Posted on

The Printing Press Drive Train

V-Belts, like other moving parts on the press, are subject to wear.  While they are manufactured with a combination of rubber and cord for extra strength and durability, they will eventually stretch, become frayed. loose their resilience, and become ineffective by losing their gripping ability.  Damage is also caused by the belts coming into contact with lubricants.

It is important for the press operator to realize that V-belts are made to standards and specifications. You cannot just pick a belt from the rack and install it on your machine.  Not only is the V-Belt’s width and diameter tapered, but it uses a pitch that must correspond to the sheave and pulley that it is driving.

Regardless of the manufacturer, most belts can be cross referenced by the numbers appearing on the belt.  Undoubtedly, some manufacturers produce a better belt than others.  However, belts are also classified for job ratings by the quality of the manufacturing.  The important thing is that you use a quality belt intended for your machine.

When belts need replacing, always replace them in sets to assure uniform performance from each belt.  When installing the new belts, use the adjustments provided to relieve and apply pressure.  Don’t damage the belt by stretching it over the sheave.  It should be adjusted and reseated in the sheave.  Belt tension should be checked carefully, as over tightening will cause serious stress on the drive motor from overheating.  Bearings are used in the side frames of the press to help provide lubrication and the shafts run true.  On small presses, shafts used to support and rotate using pulleys can be flexed and cause a bind by over tightening belts.  This is a common occurrence.

Other than creating a bind, proper tension is needed on V belts to correctly contact the sheave.  Unlike the round belt, or flat belt, all torque is directed against the side of the sheave.  The taper of the belt must seat firmly against the taper of the sheave.  The belt is not intended to contact the bottom of the sheave.  The contact would lessen the effective action by relieving pressure on the sides, lessening the gripping action.  (Stretched or worn belts).  The seating of the belt in the sheave should allow the belt to ride just slightly above the pulley.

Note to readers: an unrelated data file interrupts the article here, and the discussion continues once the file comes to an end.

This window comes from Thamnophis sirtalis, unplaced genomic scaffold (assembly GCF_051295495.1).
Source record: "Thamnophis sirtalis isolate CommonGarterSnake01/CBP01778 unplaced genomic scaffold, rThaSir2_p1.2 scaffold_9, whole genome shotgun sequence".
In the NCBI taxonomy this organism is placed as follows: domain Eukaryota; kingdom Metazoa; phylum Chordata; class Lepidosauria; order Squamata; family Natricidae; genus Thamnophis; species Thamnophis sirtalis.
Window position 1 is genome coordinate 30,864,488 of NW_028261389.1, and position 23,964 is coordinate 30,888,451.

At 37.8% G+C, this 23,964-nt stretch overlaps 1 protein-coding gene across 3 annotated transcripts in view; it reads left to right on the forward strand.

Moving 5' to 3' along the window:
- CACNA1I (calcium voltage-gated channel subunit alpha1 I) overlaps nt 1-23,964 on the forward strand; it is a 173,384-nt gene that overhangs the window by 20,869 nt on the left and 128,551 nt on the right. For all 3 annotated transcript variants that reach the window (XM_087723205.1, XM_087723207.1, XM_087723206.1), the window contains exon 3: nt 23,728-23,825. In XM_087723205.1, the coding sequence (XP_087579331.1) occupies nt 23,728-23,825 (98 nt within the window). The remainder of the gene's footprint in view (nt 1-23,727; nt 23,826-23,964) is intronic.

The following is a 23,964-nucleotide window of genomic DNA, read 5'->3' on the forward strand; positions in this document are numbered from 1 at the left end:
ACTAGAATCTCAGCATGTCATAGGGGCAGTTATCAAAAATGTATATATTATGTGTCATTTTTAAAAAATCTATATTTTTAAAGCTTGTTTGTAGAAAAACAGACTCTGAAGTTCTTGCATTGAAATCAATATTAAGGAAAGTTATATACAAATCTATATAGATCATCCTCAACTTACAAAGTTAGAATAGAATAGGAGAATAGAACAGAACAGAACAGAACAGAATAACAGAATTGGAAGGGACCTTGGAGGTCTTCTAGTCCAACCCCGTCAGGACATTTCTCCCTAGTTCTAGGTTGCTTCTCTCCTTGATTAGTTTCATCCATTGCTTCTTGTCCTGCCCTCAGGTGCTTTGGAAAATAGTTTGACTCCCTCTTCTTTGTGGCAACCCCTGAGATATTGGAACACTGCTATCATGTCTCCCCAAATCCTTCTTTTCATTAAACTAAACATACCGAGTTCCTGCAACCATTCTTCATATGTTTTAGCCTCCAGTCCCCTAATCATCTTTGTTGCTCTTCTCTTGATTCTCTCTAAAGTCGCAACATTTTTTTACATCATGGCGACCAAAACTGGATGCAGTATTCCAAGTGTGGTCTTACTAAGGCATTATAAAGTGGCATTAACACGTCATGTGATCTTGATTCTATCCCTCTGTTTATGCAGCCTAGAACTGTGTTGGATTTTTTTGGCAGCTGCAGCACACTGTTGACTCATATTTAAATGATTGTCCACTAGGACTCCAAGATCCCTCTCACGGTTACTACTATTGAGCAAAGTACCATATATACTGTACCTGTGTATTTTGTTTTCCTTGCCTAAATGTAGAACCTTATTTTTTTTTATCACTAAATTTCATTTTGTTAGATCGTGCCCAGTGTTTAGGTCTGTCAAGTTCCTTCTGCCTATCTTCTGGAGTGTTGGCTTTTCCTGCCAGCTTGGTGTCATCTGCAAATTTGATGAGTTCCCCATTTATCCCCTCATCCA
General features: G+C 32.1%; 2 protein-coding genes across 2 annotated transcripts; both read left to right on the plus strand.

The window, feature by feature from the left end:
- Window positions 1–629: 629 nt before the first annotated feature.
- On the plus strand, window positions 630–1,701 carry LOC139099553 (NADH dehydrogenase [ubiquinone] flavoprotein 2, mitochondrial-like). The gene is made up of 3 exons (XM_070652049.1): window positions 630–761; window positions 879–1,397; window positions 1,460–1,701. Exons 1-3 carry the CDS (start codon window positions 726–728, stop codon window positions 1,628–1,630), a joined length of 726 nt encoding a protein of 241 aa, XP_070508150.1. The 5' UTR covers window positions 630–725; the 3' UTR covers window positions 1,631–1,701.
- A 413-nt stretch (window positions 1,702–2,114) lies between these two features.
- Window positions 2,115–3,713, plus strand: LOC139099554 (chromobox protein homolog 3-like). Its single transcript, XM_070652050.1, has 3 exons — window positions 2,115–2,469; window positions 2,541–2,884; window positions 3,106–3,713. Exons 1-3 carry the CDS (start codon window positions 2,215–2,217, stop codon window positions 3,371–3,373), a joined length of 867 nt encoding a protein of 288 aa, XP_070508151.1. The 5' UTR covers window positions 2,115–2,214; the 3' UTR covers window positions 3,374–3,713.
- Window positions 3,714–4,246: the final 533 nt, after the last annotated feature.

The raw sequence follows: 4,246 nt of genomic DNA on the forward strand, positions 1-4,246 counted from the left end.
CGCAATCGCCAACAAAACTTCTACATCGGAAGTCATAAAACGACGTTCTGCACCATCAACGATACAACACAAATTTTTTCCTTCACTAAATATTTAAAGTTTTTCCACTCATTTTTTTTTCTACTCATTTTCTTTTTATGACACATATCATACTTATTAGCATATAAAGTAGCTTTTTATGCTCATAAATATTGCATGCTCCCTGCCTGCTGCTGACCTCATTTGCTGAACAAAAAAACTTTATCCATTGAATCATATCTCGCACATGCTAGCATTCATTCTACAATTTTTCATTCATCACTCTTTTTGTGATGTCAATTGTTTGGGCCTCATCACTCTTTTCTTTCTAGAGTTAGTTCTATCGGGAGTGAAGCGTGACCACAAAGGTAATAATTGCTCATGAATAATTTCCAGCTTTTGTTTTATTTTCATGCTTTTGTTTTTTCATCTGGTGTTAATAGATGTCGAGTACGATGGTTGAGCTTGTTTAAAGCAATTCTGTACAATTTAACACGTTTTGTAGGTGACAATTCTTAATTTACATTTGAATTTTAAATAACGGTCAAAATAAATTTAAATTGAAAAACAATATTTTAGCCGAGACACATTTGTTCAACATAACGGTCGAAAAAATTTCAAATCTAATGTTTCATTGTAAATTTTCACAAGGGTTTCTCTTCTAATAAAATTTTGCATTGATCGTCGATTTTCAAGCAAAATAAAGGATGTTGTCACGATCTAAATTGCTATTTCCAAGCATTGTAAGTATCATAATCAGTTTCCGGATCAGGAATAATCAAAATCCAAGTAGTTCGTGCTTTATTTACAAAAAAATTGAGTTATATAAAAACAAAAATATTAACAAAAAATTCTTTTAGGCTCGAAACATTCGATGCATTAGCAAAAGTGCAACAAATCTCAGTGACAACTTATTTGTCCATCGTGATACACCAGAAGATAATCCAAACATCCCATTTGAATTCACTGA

Before making the final adjustment, rotate the handwheel of the machine to allow the belts to seat evenly in both the driving and driven sheaves.  At the same time, check to be certain both sheaves are in perfect alignment.  Misalignment alignment of pulleys create problems for any belt driven system, but even more for v belts and sheaves.

Checking Belt Tension

Mechanics all have their own method for checking belt tension.  Some use a fist to hit the belt, using the reflex to determine the tension.  Others use a 1/2 inch give in the belt tension from both sides of the belt when squeezed together to adjust the belts.  The important thing is V-Belts need a tension that will eliminate slack in the belt.  Over tensioning will cause problems.

Care and maintenance of V belts other that adjusting is almost non existent as previously stated.  The largest problem is contact with lubricants.  There are no special cleaners, other than wiping clean with a dry rag.  To our knowledge, no belt cleaners are formulated and sold, and belt dressing is not recommended.  Wear and replacement of V belts on printing presses is largely overlooked by press owners and operators.  They do make a difference in a smooth operating drive train.

Speed Control

Many newer small offset machines are now using speed controllers which are tied into the electrical system though a electronic board, and controlled from a central panel.  But, many still use the basic variable speed pulley.